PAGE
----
Posts Tagged ‘Howard Dean’
Anyway, we will be live tweeting the con at @fishbowlLA with the hash tag of #brainstormtech.
Today’s Mirror Awards luncheon at the Harmonie Club uptown was swarmed by all manner of media types. Media critics who were nominated for Mirrors like Vanity Fair‘s Michael Wolff, Rachel Sklar of Abrams Research (nominated twice for her work for the Huffington Post) and The New York Times‘ David Carr (who won for best commentary in traditional media) mingled with colleagues and big name presenters, including Howard Dean and Nora Ephron.
The awards, which honor excellence in media reporting, were presented for the third year by Syracuse Universityâ€™s S.I. Newhouse School of Public Communications. MSNBC anchor and Newhouse alum Contessa Brewer guided the festivities as emcee, and Chris Ahearn, president of Reuters Media, and Bloomberg political columnist Margaret Carlson presented awards.
Vanity Fair and The New York Times both took home two of the six prizes awarded by a jury of journalists and journalism educators. In addition to Carr, the Times‘ David Barstow won for best in-depth piece in traditional media. VF‘s Seth Mnookin and David Kamp each snagged an award for best single article, for traditional and digital media, respectively.
Rounding out the winners were Ian Parker for best profile, traditional media, for his profile of Times columnist Thomas Freidman for the New Yorker and Clive Thompson for Wired.com took home the award for best commentary in digital media.
In March, David Ehrenstein penned a piece in the LA Times titled “Obama the ‘Magic Negro’”. The term ‘Magic Negro’ comes from film criticism about the stock character commonly played by say Morgan Freeman. Wikipedia explains the phrase as ‘a supporting, often mystical stock character in fiction who, by use of special insight or powers, helps the white protagonist get out of trouble.’
It’s like the hooker with a heart of gold or the nun with no heart at all. A movie cliche. Like when someone coughs – they’re dying. Or a woman throws up – she’s pregnant.
Anyway, Ehrenstein’s piece was not about Barack Obama, it was about the image of the Magic Negro and what the public has projected on to him.
Enter, right-wing ‘knowhard’ Rush Limbaugh and ‘satirist’ Paul Shanklin. Shanklin wrote a spoof to the tune of “Puff the Magic Dragon”. Titled,”Barack the Magic Negro.” With the lyrics sang by an Al Sharpton impersonator,”Barack the magic negro lives in DC. The LA Times they called him that because he’s not authentic like me. The guy from the LA paper said he made guilty whites feel good…” and “Don’t vote the Magic Negro in…”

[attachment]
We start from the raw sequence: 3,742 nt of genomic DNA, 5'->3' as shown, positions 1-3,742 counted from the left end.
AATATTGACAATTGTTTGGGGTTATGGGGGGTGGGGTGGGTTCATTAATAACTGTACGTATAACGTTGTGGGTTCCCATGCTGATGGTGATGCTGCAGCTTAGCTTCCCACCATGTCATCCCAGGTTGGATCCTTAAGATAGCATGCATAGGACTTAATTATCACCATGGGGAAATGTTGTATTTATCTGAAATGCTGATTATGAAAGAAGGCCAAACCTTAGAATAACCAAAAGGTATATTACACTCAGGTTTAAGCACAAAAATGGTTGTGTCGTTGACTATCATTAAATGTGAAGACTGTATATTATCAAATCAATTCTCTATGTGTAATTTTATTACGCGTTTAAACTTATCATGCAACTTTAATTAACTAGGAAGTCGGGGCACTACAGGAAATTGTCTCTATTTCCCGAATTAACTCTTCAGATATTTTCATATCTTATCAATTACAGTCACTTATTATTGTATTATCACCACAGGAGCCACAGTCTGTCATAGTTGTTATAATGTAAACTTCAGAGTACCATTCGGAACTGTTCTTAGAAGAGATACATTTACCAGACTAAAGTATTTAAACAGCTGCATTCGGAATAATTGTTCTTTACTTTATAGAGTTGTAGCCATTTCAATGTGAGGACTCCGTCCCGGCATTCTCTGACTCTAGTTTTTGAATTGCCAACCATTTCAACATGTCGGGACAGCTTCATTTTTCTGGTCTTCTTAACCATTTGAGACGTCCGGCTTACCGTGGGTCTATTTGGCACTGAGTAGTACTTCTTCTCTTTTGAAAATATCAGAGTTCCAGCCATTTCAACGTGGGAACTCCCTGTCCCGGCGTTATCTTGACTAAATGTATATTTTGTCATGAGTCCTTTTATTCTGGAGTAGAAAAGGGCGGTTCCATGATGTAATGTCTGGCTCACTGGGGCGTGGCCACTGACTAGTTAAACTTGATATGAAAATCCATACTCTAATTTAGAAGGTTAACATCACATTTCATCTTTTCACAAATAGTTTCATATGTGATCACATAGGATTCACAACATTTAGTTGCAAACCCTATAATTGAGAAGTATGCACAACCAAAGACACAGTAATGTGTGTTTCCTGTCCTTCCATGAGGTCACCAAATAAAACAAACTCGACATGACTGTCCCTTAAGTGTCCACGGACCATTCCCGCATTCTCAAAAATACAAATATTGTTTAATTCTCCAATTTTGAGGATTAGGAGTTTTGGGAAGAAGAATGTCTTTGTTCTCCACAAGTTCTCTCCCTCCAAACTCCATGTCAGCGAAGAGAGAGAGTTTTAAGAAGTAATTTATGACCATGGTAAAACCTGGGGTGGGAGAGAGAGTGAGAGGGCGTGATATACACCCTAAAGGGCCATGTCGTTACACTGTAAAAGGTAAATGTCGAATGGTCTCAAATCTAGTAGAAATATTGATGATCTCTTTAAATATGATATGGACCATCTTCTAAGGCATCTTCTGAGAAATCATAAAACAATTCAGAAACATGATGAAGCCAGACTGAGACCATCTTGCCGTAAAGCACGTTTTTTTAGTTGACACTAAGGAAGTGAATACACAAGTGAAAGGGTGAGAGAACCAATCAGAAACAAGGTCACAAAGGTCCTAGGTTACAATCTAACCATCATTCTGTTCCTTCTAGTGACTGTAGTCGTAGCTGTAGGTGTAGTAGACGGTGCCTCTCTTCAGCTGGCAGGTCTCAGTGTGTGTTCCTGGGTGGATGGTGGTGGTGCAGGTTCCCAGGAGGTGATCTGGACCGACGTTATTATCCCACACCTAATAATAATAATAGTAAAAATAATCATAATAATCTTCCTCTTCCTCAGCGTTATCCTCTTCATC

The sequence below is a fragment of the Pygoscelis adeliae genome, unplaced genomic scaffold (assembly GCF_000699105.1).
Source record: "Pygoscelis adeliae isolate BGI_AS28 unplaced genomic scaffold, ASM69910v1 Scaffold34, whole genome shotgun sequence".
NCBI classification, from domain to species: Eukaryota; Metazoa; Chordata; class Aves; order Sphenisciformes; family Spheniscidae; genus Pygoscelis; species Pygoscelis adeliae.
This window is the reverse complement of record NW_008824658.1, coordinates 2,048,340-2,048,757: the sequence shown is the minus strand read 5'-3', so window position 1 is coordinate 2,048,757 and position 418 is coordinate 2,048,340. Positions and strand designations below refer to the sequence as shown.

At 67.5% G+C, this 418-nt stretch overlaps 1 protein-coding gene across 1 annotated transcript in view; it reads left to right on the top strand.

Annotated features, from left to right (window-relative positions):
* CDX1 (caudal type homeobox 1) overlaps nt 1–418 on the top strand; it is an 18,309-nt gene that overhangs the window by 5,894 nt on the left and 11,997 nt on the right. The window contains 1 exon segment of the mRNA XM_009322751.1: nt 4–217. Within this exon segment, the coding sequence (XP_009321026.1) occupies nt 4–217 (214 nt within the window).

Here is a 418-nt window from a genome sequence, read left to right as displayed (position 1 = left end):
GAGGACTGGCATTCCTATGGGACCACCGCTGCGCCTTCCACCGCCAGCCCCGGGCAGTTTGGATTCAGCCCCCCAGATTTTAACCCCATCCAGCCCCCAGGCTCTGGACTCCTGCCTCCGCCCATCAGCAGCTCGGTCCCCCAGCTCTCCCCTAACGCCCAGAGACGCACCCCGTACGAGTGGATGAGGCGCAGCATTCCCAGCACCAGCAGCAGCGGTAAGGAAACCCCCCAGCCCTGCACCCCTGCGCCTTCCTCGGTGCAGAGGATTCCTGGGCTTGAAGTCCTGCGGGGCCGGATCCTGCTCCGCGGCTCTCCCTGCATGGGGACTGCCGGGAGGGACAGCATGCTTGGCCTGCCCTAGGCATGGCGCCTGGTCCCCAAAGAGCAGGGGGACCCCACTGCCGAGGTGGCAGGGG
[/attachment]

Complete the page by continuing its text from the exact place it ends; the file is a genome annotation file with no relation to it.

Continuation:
So, who cares? No one. But then Chip Saltsman, former Mike Huckabee campaign staffer (snicker) wants to be RNC chair, so what better to send out to all his associates for Christmas than a copy of “Barack the Magic Negro”.
Leonardo DiCaprio and George Clooney seem to have found a novel way around campaign finance restrictions. They’re collaborating on a film about the ill-fated Howard Dean campaign, with Leo playing Jay Carson, young, brash press secretary. Carson did that little thing for Dean and now is Hilary Clinton’s traveling press secretary. The film is based on Farragut North, a not-yet produced theatrical roman a clef by Beau Willimon, who also worked for Dean. So cozy. Clooney will play Joe Trippi. So much
cheaper more creative than DiCaprio and Clooney having to write checks.
The creator of the pro-Obama campaign “1984″ video that has since caused a sinewy, poli-bloggy stir has come forward. His name? Philip de Vellis, the Internet communications director for Sherrod Brown‘s 2006 Senate campaign, and who now works at Blue State Digital, a company created by members of Howard Dean‘s “Internet Team.”
Arianna Huffington, never one to let a Clooney-esque content opportunity pass her by, tracked him down and, naturally, got him to blog about it:
Hi. I’m Phil. I did it. And I’m proud of it. I made the “Vote Different” ad because I wanted to express my feelings about the Democratic primary, and because I wanted to show that an individual citizen can affect the process. There are thousands of other people who could have made this ad, and I guarantee that more ads like it–by people of all political persuasions–will follow. This shows that the future of American politics rests in the hands of ordinary citizens.